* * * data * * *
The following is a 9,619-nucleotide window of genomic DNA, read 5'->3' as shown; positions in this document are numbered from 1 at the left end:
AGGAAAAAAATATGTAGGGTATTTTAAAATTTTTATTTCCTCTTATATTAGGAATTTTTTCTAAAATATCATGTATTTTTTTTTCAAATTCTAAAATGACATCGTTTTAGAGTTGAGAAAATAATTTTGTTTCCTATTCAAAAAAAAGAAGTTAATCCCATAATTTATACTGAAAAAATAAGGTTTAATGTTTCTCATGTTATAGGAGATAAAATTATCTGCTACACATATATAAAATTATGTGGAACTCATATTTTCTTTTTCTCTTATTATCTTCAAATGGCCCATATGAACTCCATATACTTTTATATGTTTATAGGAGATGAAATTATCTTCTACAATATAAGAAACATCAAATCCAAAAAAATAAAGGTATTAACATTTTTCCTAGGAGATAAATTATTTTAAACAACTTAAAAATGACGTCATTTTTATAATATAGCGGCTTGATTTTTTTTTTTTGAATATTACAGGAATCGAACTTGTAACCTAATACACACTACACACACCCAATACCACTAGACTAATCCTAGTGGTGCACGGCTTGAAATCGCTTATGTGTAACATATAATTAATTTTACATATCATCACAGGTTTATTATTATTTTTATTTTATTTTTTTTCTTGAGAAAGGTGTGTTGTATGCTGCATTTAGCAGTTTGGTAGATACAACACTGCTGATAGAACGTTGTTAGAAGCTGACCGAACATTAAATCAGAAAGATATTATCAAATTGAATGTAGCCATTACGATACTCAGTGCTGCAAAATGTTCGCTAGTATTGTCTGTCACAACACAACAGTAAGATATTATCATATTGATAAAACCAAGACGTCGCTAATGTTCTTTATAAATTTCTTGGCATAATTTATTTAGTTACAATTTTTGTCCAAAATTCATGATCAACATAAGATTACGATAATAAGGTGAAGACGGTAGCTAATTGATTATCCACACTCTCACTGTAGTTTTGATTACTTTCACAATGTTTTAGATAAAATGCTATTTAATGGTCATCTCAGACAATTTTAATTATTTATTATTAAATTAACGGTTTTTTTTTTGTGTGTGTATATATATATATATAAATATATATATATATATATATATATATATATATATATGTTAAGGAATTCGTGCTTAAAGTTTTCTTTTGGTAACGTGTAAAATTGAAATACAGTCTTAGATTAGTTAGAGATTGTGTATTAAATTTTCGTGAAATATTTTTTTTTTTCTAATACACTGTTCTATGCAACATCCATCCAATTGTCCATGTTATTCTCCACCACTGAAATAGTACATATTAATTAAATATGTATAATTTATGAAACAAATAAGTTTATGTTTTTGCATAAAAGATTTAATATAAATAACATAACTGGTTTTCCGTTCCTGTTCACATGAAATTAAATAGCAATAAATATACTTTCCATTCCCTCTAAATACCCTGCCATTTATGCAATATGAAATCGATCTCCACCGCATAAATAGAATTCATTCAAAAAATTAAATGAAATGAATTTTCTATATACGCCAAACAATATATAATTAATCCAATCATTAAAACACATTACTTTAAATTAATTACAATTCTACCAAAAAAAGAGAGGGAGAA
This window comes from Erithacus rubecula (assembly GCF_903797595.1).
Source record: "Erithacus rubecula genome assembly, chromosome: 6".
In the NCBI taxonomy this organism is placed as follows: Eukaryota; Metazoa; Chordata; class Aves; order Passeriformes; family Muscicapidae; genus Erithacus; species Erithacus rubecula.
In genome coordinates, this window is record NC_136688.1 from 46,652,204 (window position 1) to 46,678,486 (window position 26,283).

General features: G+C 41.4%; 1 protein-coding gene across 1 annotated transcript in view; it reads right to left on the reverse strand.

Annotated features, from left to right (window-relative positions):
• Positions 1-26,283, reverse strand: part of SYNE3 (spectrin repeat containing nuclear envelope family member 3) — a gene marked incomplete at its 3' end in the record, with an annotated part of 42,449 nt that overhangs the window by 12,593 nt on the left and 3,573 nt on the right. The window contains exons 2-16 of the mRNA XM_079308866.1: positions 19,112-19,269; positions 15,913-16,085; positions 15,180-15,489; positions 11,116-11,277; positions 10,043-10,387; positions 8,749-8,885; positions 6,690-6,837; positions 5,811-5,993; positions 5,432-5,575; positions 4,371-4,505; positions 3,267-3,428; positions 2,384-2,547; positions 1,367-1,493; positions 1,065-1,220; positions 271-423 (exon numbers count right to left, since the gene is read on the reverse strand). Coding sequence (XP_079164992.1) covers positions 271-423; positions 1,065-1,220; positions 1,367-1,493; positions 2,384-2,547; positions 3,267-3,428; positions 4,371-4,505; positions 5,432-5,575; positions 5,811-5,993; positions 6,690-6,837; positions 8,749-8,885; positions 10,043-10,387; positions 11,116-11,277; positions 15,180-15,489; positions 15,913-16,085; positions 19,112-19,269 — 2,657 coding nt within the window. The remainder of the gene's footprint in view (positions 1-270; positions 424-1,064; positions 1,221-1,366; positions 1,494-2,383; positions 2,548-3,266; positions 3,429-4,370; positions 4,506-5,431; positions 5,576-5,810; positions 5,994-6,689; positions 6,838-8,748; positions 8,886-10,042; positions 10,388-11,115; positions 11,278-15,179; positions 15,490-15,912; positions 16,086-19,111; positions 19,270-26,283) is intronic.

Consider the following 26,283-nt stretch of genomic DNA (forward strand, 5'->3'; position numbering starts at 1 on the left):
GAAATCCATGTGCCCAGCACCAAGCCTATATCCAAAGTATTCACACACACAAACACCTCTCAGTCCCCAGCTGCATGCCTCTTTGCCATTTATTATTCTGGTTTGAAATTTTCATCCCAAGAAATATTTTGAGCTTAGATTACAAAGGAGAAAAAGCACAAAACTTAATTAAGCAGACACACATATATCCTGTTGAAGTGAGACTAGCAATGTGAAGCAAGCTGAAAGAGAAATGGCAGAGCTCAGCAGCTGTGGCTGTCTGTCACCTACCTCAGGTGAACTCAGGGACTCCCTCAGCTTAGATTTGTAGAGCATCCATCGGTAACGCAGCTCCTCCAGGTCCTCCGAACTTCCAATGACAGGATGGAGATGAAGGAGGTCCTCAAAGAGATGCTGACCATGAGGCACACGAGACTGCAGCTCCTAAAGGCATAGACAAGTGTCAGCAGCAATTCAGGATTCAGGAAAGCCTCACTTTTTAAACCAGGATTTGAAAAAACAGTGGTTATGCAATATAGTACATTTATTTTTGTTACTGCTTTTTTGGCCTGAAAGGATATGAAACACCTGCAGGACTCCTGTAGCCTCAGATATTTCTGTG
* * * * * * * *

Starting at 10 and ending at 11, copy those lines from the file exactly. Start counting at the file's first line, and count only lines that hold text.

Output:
Consider the following 26,283-nt stretch of genomic DNA (forward strand, 5'->3'; position numbering starts at 1 on the left):
GAAATCCATGTGCCCAGCACCAAGCCTATATCCAAAGTATTCACACACACAAACACCTCTCAGTCCCCAGCTGCATGCCTCTTTGCCATTTATTATTCTGGTTTGAAATTTTCATCCCAAGAAATATTTTGAGCTTAGATTACAAAGGAGAAAAAGCACAAAACTTAATTAAGCAGACACACATATATCCTGTTGAAGTGAGACTAGCAATGTGAAGCAAGCTGAAAGAGAAATGGCAGAGCTCAGCAGCTGTGGCTGTCTGTCACCTACCTCAGGTGAACTCAGGGACTCCCTCAGCTTAGATTTGTAGAGCATCCATCGGTAACGCAGCTCCTCCAGGTCCTCCGAACTTCCAATGACAGGATGGAGATGAAGGAGGTCCTCAAAGAGATGCTGACCATGAGGCACACGAGACTGCAGCTCCTAAAGGCATAGACAAGTGTCAGCAGCAATTCAGGATTCAGGAAAGCCTCACTTTTTAAACCAGGATTTGAAAAAACAGTGGTTATGCAATATAGTACATTTATTTTTGTTACTGCTTTTTTGGCCTGAAAGGATATGAAACACCTGCAGGACTCCTGTAGCCTCAGATATTTCTGTG